Land reform, redistribution, and risk: Towards an inclusive South Africa

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At the end of February 2018, a motion was put forward by the Economic Freedom Fighters (EFF), a far-left opposition party, to revisit South Africa’s Constitution and amend it to allow for land expropriation without compensation. This motion was successfully passed, and subsequent public hearings across the country confirmed that there was resounding support from the majority of the population.

This piece explores the drivers behind the push for a more extreme approach to land reform, as well as outlining the concerns of those who feel this could result in economic demise for the country. It concludes that the benefits of these reforms will only be felt if they are carried out in a clear, transparent, and coherent manner.

Land and law

Since the birth of the Union of South Africa in 1910, until the election of the first democratic government in 1994, legislation was designed to ensure that the majority of the country’s land was formally secured for the minority white population. This included the Natives Land Act of 1913, which stipulated that land should be apportioned along racial lines - with the white population (representing 20% of South Africa) given control of over 90% of the total land area.

The small percentage of land left to the black population was then ruled under the communal tenure of African chiefs. This meant that this land was not marketable or able to be used as collateral for accessing finance. This was exacerbated by the fact that no sales or rental agreements were permitted between different races. In addition, the Act criminalised sharecropping as well as labour tenants of black people on white-owned land. This had crippling effects for black farmers.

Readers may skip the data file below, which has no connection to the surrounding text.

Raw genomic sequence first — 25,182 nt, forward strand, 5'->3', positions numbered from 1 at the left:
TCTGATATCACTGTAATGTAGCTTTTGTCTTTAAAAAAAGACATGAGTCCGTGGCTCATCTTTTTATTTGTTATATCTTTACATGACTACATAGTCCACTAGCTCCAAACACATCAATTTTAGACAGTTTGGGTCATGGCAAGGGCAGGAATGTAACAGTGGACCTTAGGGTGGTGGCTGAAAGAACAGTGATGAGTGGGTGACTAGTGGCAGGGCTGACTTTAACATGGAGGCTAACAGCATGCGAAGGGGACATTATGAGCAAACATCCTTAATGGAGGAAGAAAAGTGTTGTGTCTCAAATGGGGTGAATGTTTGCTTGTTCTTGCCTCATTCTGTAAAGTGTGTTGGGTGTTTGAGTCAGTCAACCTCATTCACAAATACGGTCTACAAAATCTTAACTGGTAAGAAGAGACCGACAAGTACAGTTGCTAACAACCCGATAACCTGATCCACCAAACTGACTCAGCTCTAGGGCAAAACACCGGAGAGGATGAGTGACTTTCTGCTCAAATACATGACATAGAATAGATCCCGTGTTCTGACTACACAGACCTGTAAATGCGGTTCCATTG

When the Apartheid government came into power in 1948, they enacted laws that further entrenched the segregation, and corresponding disenfranchisement, of the black population. Between 1960 and 1983, 3.5 million South African’s of colour were forcibly removed from their homes to segregated and isolated areas.

Most of the black population was restricted to the designated tribal homelands or ‘Bantustans’, which sometimes resulted in loss of South African citizenship. The Apartheid regime did, however, allow for labour tenants, i.e. black farmers, to work without pay on a white-owned farm in exchange for untitled land on its fringes.

The new South Africa

These laws were repealed in 1991 thanks to the courageous efforts of anti-Apartheid struggle activists and pressure from international sanctions. In 1994, when Nelson Mandela was elected the first democratic president of South Africa, he vowed to redistribute the country’s land to the black population.

He also promised to provide compensation for the labour tenants as well as those forcibly removed, and to actively pursue tenure reform to secure property rights for the majority black population. This was enshrined in Article 25 of the South African Constitution and passed into law in 1996. The Constitution currently provides for land expropriation with adequate compensation – which so far has only been interpreted as ‘willing-buyer, willing-seller’. 

Limited change

Apart from land reform being a deeply symbolic mechanism of justice, reconciliation, and dignity, if implemented correctly, it can also be a vehicle for economic growth. In Lima, Peru, for example, a large-scale land-titling programme increased housing investments by over 60% (Field 2005). In South Africa, this progress has been slow and therefore, the commensurate potential benefits of land reform have been meagre.

For example, in August 2018 the Economist noted that the black population owns 4% of agricultural land; while the white population still own 72% (The Economist, a. 2018). This is not for lack of demand; in fact, thousands of claims have been lodged, many meeting the required criteria. However, a mix of limited state financial and administrative resources, resistance from economically powerful incumbent land owners, poor record-keeping, and corruption means it would take around 709 years to process these claims (The Economist, b. 2018).